Judging the Royals

The story behind Brandon Moss’ big night

Royals designated hitter Brandon Moss on his late-inning heroics: 'I just want to contribute'

Brandon Moss came up big for the Royals on Wednesday night, saving Kansas City from a disastrous loss. After the game, he was humble and admitted he just wants to help the team. July 19, 2017
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Brandon Moss came up big for the Royals on Wednesday night, saving Kansas City from a disastrous loss. After the game, he was humble and admitted he just wants to help the team. July 19, 2017

On Monday night against the Tigers, Royals designated hitter Brandon Moss went 0-for-3. He struck out twice and after his second strikeout, scattered boos were heard.

Brandon Moss is one of the nicest guys you’d ever want to meet and the fact that he hasn’t played well in a Royals uniform weighs heavily on him.

When the Royals lose a close game and Moss feels like he did nothing to change that outcome, he feels responsible. Moss says he doesn’t need to have the greatest year ever, he just wants to contribute.

On Wednesday night, he did.

To understand how and why Moss had a big night on Wednesday, we have to go back to June 27.

That night Justin Verlander pitched against the Royals and Moss went 0-for-3 against him. Verlander threw Moss eight pitches in those three at-bats; only one was a fastball and it was not a hittable pitch.

Throwing breaking pitches worked on June 27, so Moss figured Verlander would throw more breaking pitches on Wednesday night.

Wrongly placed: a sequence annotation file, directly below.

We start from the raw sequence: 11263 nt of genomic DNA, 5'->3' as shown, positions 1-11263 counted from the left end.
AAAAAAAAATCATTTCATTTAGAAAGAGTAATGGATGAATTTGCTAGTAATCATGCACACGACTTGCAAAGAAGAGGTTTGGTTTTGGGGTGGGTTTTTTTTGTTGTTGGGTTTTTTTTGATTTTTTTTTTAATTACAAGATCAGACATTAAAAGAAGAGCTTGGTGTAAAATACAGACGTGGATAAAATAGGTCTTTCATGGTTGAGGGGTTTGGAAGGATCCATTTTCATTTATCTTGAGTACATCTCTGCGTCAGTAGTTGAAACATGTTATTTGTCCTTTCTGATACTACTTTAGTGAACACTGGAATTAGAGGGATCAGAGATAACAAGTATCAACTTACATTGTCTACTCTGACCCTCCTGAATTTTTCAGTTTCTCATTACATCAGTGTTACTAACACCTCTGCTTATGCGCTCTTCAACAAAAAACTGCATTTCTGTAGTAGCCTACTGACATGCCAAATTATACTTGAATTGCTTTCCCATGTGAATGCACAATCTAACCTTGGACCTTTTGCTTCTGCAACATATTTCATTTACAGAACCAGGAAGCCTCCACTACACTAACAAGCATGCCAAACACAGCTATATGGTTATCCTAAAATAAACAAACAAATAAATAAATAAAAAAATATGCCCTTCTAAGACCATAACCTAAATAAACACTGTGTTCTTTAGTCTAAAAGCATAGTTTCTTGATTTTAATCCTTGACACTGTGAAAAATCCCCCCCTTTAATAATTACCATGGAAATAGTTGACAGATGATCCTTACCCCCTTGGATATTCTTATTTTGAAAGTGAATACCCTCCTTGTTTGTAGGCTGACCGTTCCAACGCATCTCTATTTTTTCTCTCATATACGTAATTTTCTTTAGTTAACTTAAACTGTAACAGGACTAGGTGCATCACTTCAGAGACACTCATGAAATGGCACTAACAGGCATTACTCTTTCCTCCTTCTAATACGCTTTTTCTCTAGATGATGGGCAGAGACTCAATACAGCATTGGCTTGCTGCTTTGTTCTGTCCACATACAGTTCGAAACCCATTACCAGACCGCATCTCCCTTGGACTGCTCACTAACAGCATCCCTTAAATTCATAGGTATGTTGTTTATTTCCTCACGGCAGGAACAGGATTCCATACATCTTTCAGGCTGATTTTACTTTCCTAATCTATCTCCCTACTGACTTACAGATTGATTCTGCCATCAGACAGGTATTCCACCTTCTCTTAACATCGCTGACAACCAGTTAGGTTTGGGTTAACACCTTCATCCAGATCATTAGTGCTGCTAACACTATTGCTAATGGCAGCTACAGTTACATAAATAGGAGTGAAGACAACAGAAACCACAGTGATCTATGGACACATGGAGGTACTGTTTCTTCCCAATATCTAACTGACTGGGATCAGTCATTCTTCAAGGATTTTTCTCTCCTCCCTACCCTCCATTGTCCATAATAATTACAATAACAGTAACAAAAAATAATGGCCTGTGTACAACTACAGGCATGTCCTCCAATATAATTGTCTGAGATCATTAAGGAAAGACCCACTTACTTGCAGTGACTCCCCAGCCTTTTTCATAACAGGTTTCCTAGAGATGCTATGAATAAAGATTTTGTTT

Verlander did and, in his first at-bat, Moss hit a slider and homered.

In his second at-bat, Moss hit a curve and singled.

Two hits in two at-bats on two breaking pitches made Verlander adjust; in Brandon’s third at-bat Verlander threw nothing but heat. Most hitters want to hit fastballs, but not high fastballs in the upper 90s; Moss struck out.

It didn’t look like Moss was going to get a fourth at-bat until Kelvin Herrera gave up a two-run homer in the top of the ninth inning; the Royals went from being up 2-1 to being down 3-2.

When a team takes a lead into the ninth inning and have their closer on the mound, most of the time it’s a done deal; when the closer gives that lead up, it can be devastating.

Before coming to the Royals, Moss played for six different big-league teams. He says all those teams tried hard for nine innings, but when a team was losing a lot and that team took a body shot — like their closer giving up a two-run homer — it was easy to think “Here-we-go-again.”

Those teams still played hard, but they’d lost enough games to think losing another one was inevitable.

But Wednesday night, after Herrera gave up the lead and left the game, Moss said the Royals weren’t defeated or deflated; they’d been through this before.

When Eric Hosmer came into the dugout in the bottom of the ninth, he said if they could find a way to score just one run and tie the game, the Royals would eventually win.